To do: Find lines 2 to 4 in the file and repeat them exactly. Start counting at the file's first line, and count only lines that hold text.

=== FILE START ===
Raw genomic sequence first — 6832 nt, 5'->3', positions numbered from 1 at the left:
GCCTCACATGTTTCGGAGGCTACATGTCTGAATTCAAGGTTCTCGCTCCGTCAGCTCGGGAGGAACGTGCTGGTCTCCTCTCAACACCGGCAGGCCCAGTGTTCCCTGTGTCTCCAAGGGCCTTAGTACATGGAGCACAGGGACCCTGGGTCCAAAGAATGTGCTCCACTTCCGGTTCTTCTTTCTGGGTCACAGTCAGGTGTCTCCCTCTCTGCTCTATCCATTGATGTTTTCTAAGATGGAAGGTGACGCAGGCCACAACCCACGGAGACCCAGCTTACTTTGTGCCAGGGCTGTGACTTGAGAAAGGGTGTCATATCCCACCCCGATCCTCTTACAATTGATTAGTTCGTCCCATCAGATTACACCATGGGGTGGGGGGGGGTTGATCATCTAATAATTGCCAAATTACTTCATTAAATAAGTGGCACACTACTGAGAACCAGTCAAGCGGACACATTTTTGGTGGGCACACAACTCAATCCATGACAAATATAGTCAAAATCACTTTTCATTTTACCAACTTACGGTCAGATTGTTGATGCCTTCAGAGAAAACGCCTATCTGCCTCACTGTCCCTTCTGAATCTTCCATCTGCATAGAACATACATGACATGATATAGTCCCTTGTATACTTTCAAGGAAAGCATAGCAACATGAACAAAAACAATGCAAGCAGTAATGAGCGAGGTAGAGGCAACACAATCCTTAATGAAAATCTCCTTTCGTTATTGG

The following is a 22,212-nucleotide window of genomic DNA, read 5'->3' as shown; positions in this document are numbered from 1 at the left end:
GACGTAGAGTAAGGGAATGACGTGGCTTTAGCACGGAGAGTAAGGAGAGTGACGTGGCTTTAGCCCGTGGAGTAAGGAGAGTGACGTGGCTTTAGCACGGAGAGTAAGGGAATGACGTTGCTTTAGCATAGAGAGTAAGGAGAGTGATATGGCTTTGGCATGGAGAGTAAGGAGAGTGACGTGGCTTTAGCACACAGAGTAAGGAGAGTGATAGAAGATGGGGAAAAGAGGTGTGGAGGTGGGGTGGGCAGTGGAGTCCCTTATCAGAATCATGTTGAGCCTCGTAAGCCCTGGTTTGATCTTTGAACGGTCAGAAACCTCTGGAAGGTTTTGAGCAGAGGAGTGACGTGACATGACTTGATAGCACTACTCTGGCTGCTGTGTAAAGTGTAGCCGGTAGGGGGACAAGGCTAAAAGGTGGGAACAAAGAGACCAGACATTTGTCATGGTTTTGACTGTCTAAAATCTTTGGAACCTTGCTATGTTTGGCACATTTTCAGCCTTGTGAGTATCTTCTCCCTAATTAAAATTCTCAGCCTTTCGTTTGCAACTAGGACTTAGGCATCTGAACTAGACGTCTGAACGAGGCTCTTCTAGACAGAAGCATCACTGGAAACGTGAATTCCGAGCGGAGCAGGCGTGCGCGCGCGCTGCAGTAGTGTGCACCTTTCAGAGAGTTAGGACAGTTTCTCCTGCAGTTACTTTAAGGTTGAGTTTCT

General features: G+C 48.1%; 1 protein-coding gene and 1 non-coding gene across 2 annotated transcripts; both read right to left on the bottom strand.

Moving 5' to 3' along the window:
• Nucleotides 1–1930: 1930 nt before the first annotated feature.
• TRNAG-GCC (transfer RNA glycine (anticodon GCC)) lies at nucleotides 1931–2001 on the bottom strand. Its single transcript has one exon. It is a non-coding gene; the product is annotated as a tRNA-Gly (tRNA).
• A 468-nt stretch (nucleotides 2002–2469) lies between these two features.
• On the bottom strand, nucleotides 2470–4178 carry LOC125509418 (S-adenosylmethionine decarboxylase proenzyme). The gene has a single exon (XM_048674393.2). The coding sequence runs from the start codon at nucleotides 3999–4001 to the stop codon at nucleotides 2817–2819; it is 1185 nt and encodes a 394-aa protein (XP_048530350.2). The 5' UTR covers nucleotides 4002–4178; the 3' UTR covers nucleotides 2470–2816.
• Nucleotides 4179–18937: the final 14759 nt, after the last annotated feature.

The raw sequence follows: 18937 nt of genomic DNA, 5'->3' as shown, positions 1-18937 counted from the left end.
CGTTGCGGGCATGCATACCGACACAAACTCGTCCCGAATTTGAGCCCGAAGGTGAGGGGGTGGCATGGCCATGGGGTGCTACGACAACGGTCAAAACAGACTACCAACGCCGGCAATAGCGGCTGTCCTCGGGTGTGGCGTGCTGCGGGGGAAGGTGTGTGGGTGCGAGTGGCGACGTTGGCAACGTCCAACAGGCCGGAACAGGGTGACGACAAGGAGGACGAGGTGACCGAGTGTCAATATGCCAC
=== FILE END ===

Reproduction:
GCCTCACATGTTTCGGAGGCTACATGTCTGAATTCAAGGTTCTCGCTCCGTCAGCTCGGGAGGAACGTGCTGGTCTCCTCTCAACACCGGCAGGCCCAGTGTTCCCTGTGTCTCCAAGGGCCTTAGTACATGGAGCACAGGGACCCTGGGTCCAAAGAATGTGCTCCACTTCCGGTTCTTCTTTCTGGGTCACAGTCAGGTGTCTCCCTCTCTGCTCTATCCATTGATGTTTTCTAAGATGGAAGGTGACGCAGGCCACAACCCACGGAGACCCAGCTTACTTTGTGCCAGGGCTGTGACTTGAGAAAGGGTGTCATATCCCACCCCGATCCTCTTACAATTGATTAGTTCGTCCCATCAGATTACACCATGGGGTGGGGGGGGGTTGATCATCTAATAATTGCCAAATTACTTCATTAAATAAGTGGCACACTACTGAGAACCAGTCAAGCGGACACATTTTTGGTGGGCACACAACTCAATCCATGACAAATATAGTCAAAATCACTTTTCATTTTACCAACTTACGGTCAGATTGTTGATGCCTTCAGAGAAAACGCCTATCTGCCTCACTGTCCCTTCTGAATCTTCCATCTGCATAGAACATACATGACATGATATAGTCCCTTGTATACTTTCAAGGAAAGCATAGCAACATGAACAAAAACAATGCAAGCAGTAATGAGCGAGGTAGAGGCAACACAATCCTTAATGAAAATCTCCTTTCGTTATTGG

The following is a 22,212-nucleotide window of genomic DNA, read 5'->3' as shown; positions in this document are numbered from 1 at the left end:
GACGTAGAGTAAGGGAATGACGTGGCTTTAGCACGGAGAGTAAGGAGAGTGACGTGGCTTTAGCCCGTGGAGTAAGGAGAGTGACGTGGCTTTAGCACGGAGAGTAAGGGAATGACGTTGCTTTAGCATAGAGAGTAAGGAGAGTGATATGGCTTTGGCATGGAGAGTAAGGAGAGTGACGTGGCTTTAGCACACAGAGTAAGGAGAGTGATAGAAGATGGGGAAAAGAGGTGTGGAGGTGGGGTGGGCAGTGGAGTCCCTTATCAGAATCATGTTGAGCCTCGTAAGCCCTGGTTTGATCTTTGAACGGTCAGAAACCTCTGGAAGGTTTTGAGCAGAGGAGTGACGTGACATGACTTGATAGCACTACTCTGGCTGCTGTGTAAAGTGTAGCCGGTAGGGGGACAAGGCTAAAAGGTGGGAACAAAGAGACCAGACATTTGTCATGGTTTTGACTGTCTAAAATCTTTGGAACCTTGCTATGTTTGGCACATTTTCAGCCTTGTGAGTATCTTCTCCCTAATTAAAATTCTCAGCCTTTCGTTTGCAACTAGGACTTAGGCATCTGAACTAGACGTCTGAACGAGGCTCTTCTAGACAGAAGCATCACTGGAAACGTGAATTCCGAGCGGAGCAGGCGTGCGCGCGCGCTGCAGTAGTGTGCACCTTTCAGAGAGTTAGGACAGTTTCTCCTGCAGTTACTTTAAGGTTGAGTTTCT